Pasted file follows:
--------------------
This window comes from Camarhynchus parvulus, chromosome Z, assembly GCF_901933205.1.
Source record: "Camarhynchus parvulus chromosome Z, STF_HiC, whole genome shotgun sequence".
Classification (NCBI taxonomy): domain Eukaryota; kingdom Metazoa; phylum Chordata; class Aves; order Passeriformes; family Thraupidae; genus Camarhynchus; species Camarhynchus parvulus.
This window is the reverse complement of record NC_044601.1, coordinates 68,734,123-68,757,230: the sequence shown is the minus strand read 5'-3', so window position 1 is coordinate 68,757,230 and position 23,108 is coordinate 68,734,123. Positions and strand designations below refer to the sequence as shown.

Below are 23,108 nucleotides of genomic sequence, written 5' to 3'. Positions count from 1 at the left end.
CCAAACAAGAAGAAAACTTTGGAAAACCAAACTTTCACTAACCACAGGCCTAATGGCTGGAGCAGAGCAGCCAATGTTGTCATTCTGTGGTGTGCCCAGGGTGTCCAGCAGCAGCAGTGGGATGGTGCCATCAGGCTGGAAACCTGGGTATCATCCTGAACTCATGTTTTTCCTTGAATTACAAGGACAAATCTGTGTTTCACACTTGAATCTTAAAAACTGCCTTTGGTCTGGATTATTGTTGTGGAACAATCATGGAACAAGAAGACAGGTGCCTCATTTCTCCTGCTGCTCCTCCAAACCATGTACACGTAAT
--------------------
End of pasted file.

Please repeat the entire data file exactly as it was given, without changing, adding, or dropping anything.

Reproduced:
This window comes from Camarhynchus parvulus, chromosome Z, assembly GCF_901933205.1.
Source record: "Camarhynchus parvulus chromosome Z, STF_HiC, whole genome shotgun sequence".
Classification (NCBI taxonomy): domain Eukaryota; kingdom Metazoa; phylum Chordata; class Aves; order Passeriformes; family Thraupidae; genus Camarhynchus; species Camarhynchus parvulus.
This window is the reverse complement of record NC_044601.1, coordinates 68,734,123-68,757,230: the sequence shown is the minus strand read 5'-3', so window position 1 is coordinate 68,757,230 and position 23,108 is coordinate 68,734,123. Positions and strand designations below refer to the sequence as shown.

Below are 23,108 nucleotides of genomic sequence, written 5' to 3'. Positions count from 1 at the left end.
CCAAACAAGAAGAAAACTTTGGAAAACCAAACTTTCACTAACCACAGGCCTAATGGCTGGAGCAGAGCAGCCAATGTTGTCATTCTGTGGTGTGCCCAGGGTGTCCAGCAGCAGCAGTGGGATGGTGCCATCAGGCTGGAAACCTGGGTATCATCCTGAACTCATGTTTTTCCTTGAATTACAAGGACAAATCTGTGTTTCACACTTGAATCTTAAAAACTGCCTTTGGTCTGGATTATTGTTGTGGAACAATCATGGAACAAGAAGACAGGTGCCTCATTTCTCCTGCTGCTCCTCCAAACCATGTACACGTAAT